it's been more than three years since we first wrote on Seeking Alpha about mortgage REITS ("American Capital Agency: Making Money the Old-Fashioned Way"). In the wake of American Capital Agency Corp.'s (NASDAQ:AGNC) 2011 annual result, it's worth looking at how the company has done and what its prospects appear to be for the future.
In early September of 2008, American Capital's first full quarter's results hadn't yet been reported. On the date of the earlier article's publication, shares traded south of $20 and shares were elsewhere described as paying a 31¢ dividend (based on the stub-quarter dividend paid for the first fractional quarter of operations ended in June). The fact that American Capital had produced 37¢ of income in 27 days suggested that (a) annual profit appeared in the range of $5, and (b) undistributed (that is, reinvested) profit was being made at the rate of 81¢ oer year, while (c) the company was on track to pay a dividend in the range of $4.19 per share (while building book value).
Although article coments recognized American Capital's 8x leverage as "better than most banks", its performance was nevertheless criticized as the product of "the best of all possible worlds to start in" and sustainable only "as long as the yield curve is steep." Management has weathered some chaotic financial environments since then: The financial meltdown, the lowest mortgage rates in recent history, and threats to the credit rating of the United States (a critical guarantor of agency-backed mortgages). Over this time, American Capital's management (supplied by asset manager and private equity firm American Capital Ltd. (NASDAQ:ACAS)) has maintained a double-digit dividend rate while methodically raising net asset value per share from just below $20 (the post-fees IPO proceeds) to $27.71 at the close of 2011. The dividend - currently set at $1.25 per share per quarter - is about 16.6% of American Capital's current trading price of $30.17.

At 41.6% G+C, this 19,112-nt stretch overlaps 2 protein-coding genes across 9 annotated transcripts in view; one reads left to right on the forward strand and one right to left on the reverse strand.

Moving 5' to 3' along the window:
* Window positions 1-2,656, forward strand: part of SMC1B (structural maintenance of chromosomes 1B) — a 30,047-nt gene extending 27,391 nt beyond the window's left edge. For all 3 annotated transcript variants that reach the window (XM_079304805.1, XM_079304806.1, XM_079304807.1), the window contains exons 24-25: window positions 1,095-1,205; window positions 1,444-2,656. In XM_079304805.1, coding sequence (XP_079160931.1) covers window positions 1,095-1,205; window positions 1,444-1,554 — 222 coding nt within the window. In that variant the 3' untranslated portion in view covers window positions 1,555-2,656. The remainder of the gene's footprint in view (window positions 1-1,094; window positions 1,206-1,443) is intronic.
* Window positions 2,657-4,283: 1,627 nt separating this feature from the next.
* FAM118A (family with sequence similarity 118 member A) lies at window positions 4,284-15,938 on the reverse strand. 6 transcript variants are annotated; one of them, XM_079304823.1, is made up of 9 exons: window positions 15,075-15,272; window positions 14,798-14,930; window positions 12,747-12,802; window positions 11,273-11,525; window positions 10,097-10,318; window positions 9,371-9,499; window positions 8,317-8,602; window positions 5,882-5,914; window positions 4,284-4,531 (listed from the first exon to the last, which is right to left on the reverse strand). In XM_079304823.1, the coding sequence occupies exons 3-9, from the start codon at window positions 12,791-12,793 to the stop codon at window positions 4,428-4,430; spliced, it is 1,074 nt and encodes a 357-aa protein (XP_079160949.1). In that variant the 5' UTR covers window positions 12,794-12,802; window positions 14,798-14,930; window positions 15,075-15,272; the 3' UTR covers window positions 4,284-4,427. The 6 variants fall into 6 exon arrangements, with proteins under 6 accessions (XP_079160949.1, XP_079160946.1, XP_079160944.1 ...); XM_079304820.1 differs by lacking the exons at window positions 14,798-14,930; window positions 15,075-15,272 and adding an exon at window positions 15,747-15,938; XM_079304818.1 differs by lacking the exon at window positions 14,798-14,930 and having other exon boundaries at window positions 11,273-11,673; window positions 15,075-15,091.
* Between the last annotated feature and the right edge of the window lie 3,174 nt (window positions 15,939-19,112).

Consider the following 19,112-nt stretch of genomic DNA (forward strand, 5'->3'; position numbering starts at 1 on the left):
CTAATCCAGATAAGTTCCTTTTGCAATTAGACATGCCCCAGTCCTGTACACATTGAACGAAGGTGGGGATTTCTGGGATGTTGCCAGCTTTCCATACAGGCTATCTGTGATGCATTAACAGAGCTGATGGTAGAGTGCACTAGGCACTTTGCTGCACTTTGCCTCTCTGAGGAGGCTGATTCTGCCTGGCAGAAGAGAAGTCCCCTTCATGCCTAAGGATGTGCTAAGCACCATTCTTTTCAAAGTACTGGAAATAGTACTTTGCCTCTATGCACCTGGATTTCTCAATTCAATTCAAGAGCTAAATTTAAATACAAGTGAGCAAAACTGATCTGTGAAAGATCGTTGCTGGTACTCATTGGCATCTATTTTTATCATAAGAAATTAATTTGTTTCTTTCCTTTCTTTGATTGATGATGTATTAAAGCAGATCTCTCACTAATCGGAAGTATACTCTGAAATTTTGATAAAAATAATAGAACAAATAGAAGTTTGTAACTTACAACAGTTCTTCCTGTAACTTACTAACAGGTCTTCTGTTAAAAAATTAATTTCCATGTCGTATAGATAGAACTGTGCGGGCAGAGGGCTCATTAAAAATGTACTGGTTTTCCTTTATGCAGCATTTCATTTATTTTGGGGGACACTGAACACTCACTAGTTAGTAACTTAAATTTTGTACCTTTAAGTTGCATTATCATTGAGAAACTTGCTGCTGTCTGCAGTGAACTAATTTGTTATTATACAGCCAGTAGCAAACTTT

REIT dividends are based on their taxable income, which can vary materially from SEC-reportable "income", which includes unrealized gains that do not constitute taxable income. In the case of American Capital, Q42011 earnings were $2.27 per share, which included $1.28 in "other comprehensive income" (a category that embraces gains in value in interest-rate swaps, used to hedge interest rate risk). Net spread income for the quarter was 98¢ per share, and taxable income was $1.61 per share.
The recently-announced 1Q2012 dividend of $1.25 per share (a rate of $5 per year) appears well within American Capital's taxable income, and in combination with unrealized gains, is set to leave significant room for NAV growth.
Is this sustainable with today's low home mortgage rates?
As described in the prior article, American Capital's business plan depends on being able to buy mortgage investments that pay a higher rate than American Capital must pay for invested funds. This underlying yield spread is then multiplied by American Capital's total invested funds (including both borrowed money and American Capital's permanent equity). With rates this low- and promises they may go lower- one must legitimately ask about the future of the model. As reflected by management's optimism in the last earnings announcement, that news is pretty good.
American Capital's yield spread is not based on the difference between the rate at which homeowners might borrow short-term and the rate at which they actually finance their homes (often for terms as long as 30 years). Rather, American Capital's net interest spread is the difference between the rate at which American Capital can borrow against mortgages whose principal and interest are backed by Congress (that is, a United States agency guaranty backed by Congress' power to spend) and the rate at which retail borrowers in fact finance their homes. When it borrows against government-backed obligations, the credit of American Capital is rather different than the credit of individual home buyers in a market that understands the potential volatility of home values. As such, there is rather a substantial basis for yield spread that does not depend entirely on yield curves.